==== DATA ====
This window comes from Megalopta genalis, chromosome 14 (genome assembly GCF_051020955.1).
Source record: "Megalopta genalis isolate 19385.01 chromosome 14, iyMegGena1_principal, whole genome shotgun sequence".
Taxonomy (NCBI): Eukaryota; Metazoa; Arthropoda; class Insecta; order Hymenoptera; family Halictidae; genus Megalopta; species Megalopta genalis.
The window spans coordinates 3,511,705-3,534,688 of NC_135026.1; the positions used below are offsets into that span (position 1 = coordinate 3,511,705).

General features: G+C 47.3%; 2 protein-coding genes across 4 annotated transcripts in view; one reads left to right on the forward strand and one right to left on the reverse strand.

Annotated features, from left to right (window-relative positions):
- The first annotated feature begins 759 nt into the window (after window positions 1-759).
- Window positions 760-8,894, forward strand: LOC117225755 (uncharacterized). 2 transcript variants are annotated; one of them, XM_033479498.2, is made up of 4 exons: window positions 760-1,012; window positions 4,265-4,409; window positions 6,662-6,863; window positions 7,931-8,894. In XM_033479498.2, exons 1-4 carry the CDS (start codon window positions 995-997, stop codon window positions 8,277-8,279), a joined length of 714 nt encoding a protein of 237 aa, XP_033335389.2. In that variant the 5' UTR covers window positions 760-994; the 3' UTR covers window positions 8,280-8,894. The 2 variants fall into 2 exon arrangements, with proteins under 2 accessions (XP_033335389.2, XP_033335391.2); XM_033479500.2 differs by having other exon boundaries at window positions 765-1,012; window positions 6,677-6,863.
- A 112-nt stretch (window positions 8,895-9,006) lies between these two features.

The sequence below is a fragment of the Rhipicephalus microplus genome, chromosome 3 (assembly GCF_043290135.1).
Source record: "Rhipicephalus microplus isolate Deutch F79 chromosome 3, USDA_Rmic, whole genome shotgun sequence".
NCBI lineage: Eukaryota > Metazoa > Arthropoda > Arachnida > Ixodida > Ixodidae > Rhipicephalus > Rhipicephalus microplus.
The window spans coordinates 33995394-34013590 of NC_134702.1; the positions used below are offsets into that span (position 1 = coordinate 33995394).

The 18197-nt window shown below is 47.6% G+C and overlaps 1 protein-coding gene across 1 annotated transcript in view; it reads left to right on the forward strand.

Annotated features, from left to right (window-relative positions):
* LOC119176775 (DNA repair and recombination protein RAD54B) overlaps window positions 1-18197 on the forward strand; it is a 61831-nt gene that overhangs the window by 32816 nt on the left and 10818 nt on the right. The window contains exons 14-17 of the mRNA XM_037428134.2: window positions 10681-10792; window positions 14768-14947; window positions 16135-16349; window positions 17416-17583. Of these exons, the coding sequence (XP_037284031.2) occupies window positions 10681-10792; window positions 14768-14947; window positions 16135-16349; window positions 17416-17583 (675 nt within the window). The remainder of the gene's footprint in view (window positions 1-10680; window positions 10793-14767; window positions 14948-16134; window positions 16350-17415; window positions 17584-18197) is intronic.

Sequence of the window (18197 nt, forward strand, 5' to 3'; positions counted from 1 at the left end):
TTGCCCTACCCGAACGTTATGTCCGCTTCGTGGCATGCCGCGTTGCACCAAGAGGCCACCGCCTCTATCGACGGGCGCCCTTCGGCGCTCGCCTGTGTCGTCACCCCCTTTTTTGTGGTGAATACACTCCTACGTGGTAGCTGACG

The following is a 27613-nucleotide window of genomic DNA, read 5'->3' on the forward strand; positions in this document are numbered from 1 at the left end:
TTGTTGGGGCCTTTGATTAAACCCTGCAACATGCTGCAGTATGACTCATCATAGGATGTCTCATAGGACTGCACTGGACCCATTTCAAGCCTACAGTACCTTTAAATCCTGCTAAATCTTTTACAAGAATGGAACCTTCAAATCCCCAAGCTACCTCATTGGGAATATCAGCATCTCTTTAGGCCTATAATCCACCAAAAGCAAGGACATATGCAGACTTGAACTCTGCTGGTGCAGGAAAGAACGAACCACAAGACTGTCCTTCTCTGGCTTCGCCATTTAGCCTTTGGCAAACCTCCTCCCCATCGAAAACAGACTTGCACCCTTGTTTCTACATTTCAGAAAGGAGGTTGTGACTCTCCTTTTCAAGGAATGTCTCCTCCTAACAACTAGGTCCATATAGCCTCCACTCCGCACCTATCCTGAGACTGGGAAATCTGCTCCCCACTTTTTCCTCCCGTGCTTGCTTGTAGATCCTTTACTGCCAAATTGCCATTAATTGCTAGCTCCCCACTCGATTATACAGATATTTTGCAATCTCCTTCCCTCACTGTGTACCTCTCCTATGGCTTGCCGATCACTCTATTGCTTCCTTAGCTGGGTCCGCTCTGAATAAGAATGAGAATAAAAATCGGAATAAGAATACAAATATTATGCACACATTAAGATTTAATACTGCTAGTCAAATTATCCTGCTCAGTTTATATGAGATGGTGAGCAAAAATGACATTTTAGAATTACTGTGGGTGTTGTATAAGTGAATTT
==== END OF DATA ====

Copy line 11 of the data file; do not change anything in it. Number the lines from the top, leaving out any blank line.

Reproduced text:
Source record: "Rhipicephalus microplus isolate Deutch F79 chromosome 3, USDA_Rmic, whole genome shotgun sequence".